29 Songs, 55 Minutes

EDITORS’ NOTES

The soundtrack to Wes Anderson’s critically acclaimed animated feature Fantastic Mr. Fox, which includes prerecorded material and Alexandre Desplat’s original score, takes the listener on a pleasurable journey providing a variety of shadings to the film’s story (based on Roald Dahl's classic story) about a fox who steals from three farmers to feed his family. Folk singer Burl Ives is represented by three catchy songs, “Fooba Wooba John,” “Buckeye Jim,” and “The Grey Goose.” The Beach Boys’ classic “Heroes and Villains” is included and so is the group’s version of the Hammerstein and Kern chestnut, “Ol’ Man River.” “Fantastic Mr. Fox a.k.a. Petey’s Song,” a collaboration between Anderson, director Noah Baumbach, and the wry British pop singer Jarvis Cocker, is a bit of old-timey music. And there’s room for the Bobby Fuller Four’s Latin-tinged rave-up “Let Her Dance,” Art Tatum’s version of “Night and Day,” and the Wellingtons’ “The Ballad of Davy Crockett.” Desplat’s cues sound great, and on “Just Another Dead Rat In a Garbage Pail (Behind a Chinese Restaurant)” he turns in a track that recalls Italian maestro Ennio Morricone.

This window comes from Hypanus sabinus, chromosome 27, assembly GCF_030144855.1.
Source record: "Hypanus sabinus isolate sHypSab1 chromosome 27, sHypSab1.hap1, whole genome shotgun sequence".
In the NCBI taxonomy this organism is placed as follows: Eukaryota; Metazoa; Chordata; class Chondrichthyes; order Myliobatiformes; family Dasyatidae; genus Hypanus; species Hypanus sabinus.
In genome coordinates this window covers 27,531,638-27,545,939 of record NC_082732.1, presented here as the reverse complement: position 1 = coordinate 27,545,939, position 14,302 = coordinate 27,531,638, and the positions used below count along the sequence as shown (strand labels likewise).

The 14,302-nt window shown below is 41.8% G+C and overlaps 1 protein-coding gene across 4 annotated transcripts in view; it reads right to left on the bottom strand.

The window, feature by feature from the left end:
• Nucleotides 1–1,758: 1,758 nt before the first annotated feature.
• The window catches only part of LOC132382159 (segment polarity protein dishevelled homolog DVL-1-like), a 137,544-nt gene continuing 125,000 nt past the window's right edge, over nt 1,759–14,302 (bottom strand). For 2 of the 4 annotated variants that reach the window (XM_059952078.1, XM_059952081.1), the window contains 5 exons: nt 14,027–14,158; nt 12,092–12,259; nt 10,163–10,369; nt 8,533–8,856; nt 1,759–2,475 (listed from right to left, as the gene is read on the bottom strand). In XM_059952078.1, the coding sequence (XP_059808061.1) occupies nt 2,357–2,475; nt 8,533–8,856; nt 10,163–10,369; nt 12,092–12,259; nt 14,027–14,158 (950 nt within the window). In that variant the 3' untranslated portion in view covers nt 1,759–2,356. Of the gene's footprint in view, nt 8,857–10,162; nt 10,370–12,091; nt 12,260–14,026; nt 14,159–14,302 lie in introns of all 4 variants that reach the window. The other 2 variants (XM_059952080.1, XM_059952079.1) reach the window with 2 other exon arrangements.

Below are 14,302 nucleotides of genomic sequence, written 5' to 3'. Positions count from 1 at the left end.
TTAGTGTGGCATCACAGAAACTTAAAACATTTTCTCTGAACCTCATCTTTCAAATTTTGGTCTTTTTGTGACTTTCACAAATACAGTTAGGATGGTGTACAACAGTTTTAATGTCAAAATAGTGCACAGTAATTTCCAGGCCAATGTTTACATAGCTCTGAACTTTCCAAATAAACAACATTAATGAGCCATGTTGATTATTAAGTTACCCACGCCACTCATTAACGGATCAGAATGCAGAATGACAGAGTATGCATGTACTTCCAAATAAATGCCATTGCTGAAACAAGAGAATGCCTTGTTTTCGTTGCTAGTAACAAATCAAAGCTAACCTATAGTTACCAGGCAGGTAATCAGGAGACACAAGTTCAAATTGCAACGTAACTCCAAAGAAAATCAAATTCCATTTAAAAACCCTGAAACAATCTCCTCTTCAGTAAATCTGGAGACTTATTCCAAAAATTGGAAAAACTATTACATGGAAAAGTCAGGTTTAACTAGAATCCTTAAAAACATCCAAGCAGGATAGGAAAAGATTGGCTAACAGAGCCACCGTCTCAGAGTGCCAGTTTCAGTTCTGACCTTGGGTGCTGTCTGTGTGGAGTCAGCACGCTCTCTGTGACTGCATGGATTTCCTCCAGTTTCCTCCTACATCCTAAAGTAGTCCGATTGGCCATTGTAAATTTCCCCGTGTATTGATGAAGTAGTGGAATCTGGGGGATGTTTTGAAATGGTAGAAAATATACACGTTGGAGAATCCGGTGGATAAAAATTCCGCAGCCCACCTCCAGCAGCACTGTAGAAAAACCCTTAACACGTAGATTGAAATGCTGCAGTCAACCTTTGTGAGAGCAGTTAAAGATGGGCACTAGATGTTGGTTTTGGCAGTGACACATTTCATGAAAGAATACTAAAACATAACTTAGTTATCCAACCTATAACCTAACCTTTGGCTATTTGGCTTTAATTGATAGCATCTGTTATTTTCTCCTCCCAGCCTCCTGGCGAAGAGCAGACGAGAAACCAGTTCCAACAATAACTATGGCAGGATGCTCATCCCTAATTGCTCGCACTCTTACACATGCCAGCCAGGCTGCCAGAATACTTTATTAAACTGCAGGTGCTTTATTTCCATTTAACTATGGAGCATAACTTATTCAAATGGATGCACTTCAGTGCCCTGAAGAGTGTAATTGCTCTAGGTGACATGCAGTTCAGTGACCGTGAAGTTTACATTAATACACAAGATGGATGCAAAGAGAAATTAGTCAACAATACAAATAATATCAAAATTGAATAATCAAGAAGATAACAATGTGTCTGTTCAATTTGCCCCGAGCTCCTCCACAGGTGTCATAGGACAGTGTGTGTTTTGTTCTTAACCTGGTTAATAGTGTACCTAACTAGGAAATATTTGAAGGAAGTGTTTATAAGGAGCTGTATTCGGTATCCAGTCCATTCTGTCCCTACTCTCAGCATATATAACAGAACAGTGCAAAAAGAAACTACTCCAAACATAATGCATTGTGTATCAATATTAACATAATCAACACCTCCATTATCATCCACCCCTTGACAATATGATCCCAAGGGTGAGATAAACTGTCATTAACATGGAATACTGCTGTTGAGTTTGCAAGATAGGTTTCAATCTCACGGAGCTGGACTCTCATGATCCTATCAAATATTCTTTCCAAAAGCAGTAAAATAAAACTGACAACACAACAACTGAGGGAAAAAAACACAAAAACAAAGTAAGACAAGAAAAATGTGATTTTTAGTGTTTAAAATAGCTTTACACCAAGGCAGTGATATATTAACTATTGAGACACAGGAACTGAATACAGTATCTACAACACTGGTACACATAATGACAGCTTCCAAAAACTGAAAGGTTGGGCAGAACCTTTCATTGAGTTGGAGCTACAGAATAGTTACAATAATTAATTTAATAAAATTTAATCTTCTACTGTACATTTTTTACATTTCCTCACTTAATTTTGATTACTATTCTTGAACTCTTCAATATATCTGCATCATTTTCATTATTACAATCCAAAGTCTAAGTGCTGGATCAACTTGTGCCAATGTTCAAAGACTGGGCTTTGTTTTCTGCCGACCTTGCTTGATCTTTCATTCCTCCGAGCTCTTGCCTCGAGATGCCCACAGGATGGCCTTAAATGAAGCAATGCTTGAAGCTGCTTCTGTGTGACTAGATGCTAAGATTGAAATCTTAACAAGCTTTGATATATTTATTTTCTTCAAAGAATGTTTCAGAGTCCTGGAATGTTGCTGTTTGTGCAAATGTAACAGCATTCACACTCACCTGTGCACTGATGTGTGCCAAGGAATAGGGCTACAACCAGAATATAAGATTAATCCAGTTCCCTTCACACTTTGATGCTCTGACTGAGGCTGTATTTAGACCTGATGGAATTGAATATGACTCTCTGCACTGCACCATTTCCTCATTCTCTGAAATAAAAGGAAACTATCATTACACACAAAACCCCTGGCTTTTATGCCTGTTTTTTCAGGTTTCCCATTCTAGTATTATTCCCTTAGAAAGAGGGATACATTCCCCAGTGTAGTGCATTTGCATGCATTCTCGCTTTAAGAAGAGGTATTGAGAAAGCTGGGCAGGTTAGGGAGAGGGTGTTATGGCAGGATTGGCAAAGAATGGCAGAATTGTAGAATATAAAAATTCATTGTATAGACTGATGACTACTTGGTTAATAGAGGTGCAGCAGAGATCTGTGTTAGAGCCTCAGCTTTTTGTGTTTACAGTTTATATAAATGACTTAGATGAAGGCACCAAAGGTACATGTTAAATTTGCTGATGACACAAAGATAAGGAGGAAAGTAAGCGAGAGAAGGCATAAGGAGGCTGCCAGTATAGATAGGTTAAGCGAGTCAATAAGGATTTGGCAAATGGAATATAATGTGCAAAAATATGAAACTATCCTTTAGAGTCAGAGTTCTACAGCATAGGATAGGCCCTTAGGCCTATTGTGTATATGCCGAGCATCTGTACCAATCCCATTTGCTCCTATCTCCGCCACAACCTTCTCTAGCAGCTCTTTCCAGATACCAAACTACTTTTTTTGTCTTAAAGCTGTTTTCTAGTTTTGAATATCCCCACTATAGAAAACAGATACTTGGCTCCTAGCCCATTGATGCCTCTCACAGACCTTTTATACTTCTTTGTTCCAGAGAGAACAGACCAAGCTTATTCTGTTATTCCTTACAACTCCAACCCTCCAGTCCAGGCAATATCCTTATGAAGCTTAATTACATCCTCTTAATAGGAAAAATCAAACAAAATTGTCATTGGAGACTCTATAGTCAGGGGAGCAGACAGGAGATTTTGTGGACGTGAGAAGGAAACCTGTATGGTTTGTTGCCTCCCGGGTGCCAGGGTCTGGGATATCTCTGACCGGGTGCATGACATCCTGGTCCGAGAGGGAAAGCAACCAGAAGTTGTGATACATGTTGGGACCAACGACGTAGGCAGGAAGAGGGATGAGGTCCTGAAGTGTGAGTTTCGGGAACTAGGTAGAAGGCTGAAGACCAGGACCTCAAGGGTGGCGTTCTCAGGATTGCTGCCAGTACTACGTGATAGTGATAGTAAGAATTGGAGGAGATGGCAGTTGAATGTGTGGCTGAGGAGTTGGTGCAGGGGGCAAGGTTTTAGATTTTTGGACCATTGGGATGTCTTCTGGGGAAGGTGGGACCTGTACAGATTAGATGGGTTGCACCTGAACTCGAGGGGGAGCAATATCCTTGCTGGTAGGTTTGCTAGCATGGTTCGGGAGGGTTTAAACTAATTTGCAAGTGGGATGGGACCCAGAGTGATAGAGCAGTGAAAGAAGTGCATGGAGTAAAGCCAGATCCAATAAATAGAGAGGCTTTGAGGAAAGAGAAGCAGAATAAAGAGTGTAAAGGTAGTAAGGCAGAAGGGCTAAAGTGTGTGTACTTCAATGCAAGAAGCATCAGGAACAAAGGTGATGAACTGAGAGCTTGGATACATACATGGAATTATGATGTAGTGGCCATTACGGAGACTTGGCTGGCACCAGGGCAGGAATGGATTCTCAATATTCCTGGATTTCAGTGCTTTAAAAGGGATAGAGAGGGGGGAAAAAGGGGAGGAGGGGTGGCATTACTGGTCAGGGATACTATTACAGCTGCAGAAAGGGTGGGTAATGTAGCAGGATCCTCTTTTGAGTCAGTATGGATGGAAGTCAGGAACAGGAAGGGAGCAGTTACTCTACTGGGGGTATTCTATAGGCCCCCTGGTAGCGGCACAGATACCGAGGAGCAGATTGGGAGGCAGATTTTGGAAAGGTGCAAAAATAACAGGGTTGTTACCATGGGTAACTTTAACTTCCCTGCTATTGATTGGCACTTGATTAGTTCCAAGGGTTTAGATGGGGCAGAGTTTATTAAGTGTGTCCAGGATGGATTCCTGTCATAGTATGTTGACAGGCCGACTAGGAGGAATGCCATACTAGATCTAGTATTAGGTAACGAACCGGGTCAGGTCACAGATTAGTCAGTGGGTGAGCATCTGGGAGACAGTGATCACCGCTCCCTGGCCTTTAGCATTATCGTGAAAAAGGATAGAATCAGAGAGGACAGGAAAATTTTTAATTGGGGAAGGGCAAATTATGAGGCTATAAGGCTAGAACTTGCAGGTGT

EDITORS’ NOTES

The soundtrack to Wes Anderson’s critically acclaimed animated feature Fantastic Mr. Fox, which includes prerecorded material and Alexandre Desplat’s original score, takes the listener on a pleasurable journey providing a variety of shadings to the film’s story (based on Roald Dahl's classic story) about a fox who steals from three farmers to feed his family. Folk singer Burl Ives is represented by three catchy songs, “Fooba Wooba John,” “Buckeye Jim,” and “The Grey Goose.” The Beach Boys’ classic “Heroes and Villains” is included and so is the group’s version of the Hammerstein and Kern chestnut, “Ol’ Man River.” “Fantastic Mr. Fox a.k.a. Petey’s Song,” a collaboration between Anderson, director Noah Baumbach, and the wry British pop singer Jarvis Cocker, is a bit of old-timey music. And there’s room for the Bobby Fuller Four’s Latin-tinged rave-up “Let Her Dance,” Art Tatum’s version of “Night and Day,” and the Wellingtons’ “The Ballad of Davy Crockett.” Desplat’s cues sound great, and on “Just Another Dead Rat In a Garbage Pail (Behind a Chinese Restaurant)” he turns in a track that recalls Italian maestro Ennio Morricone.

TITLE TIME
28
29

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